China’s population of wild giant pandas has jumped nearly 17 per cent during a decade, an official survey says, with conservation measures credited as being behind the increase.
The investigation by the State Forestry Administration (SFA) concluded that by the end of 2013 China had 1864 giant pandas alive in the wild, marking an increase of 268 individuals, or 16.8 per cent, the official Xinhua news agency reported on Saturday.
The figures compared with a previous survey carried out in 2003, Xinhua said.
The SFA said conservation efforts led to the increase.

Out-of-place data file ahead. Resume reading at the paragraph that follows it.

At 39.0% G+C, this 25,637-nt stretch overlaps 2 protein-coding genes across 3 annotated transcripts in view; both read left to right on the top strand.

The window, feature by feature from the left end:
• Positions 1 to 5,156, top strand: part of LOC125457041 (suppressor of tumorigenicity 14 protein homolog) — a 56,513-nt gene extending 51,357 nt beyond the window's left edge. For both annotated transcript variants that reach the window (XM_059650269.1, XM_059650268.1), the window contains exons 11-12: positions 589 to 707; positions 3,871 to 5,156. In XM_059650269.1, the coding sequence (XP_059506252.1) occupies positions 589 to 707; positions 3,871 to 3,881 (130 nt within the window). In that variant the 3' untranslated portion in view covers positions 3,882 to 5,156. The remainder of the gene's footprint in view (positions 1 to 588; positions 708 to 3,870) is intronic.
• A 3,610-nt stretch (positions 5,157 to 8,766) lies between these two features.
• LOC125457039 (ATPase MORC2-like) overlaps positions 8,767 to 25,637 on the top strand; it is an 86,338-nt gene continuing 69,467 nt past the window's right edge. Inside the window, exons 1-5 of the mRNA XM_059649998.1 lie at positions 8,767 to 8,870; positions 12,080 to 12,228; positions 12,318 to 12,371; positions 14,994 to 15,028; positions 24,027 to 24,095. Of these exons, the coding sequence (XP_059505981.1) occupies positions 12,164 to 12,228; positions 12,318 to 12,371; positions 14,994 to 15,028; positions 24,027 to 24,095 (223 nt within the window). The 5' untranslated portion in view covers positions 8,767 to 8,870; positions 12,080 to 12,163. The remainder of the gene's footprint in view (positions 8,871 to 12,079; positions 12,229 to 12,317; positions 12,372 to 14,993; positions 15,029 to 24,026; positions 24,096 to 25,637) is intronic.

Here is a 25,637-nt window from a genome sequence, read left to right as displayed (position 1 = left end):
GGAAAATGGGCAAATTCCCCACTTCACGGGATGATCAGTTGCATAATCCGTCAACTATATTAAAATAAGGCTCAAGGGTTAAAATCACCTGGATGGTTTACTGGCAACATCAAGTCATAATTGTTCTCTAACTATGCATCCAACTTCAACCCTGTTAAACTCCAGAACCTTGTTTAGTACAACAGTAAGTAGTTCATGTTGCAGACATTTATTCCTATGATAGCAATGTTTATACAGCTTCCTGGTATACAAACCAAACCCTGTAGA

Besides population, panda habitat also increased 11.8 per cent to 2.58 million hectares compared with the 2003 survey.
China had 375 giant pandas in captivity at the end of 2013, the report said, with 166 males and 209 females.
The total figure marked a gain of 211 compared with 2003, citing SFC figures.
The report also said that as of June 2014 there were 42 pandas, including adults and cubs, overseas in 12 countries.
China has cultivated a global fascination with pandas into its diplomacy by sending the animals to overseas zoos where they have proven a wildly popular draw.
Pandas, whose natural habitat lies in mountainous southwestern China, have a notoriously low reproductive rate and are under pressure from factors such as habitat loss.
Underscoring continuing worries, however, the SFC survey said 223 of the wild giant pandas, or 12 per cent of the population, were classified as high risk, Xinhua said.